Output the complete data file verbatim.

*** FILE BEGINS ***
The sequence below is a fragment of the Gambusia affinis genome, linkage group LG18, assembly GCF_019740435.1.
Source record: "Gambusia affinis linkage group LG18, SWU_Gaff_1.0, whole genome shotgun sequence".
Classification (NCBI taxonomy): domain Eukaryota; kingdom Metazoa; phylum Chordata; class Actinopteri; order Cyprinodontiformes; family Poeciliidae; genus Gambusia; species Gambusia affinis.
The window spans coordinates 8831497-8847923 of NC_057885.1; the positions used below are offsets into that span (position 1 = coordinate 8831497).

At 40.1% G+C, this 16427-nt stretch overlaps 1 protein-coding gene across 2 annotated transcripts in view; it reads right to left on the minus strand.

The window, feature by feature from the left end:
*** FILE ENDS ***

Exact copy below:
The sequence below is a fragment of the Gambusia affinis genome, linkage group LG18, assembly GCF_019740435.1.
Source record: "Gambusia affinis linkage group LG18, SWU_Gaff_1.0, whole genome shotgun sequence".
Classification (NCBI taxonomy): domain Eukaryota; kingdom Metazoa; phylum Chordata; class Actinopteri; order Cyprinodontiformes; family Poeciliidae; genus Gambusia; species Gambusia affinis.
The window spans coordinates 8831497-8847923 of NC_057885.1; the positions used below are offsets into that span (position 1 = coordinate 8831497).

At 40.1% G+C, this 16427-nt stretch overlaps 1 protein-coding gene across 2 annotated transcripts in view; it reads right to left on the minus strand.

The window, feature by feature from the left end: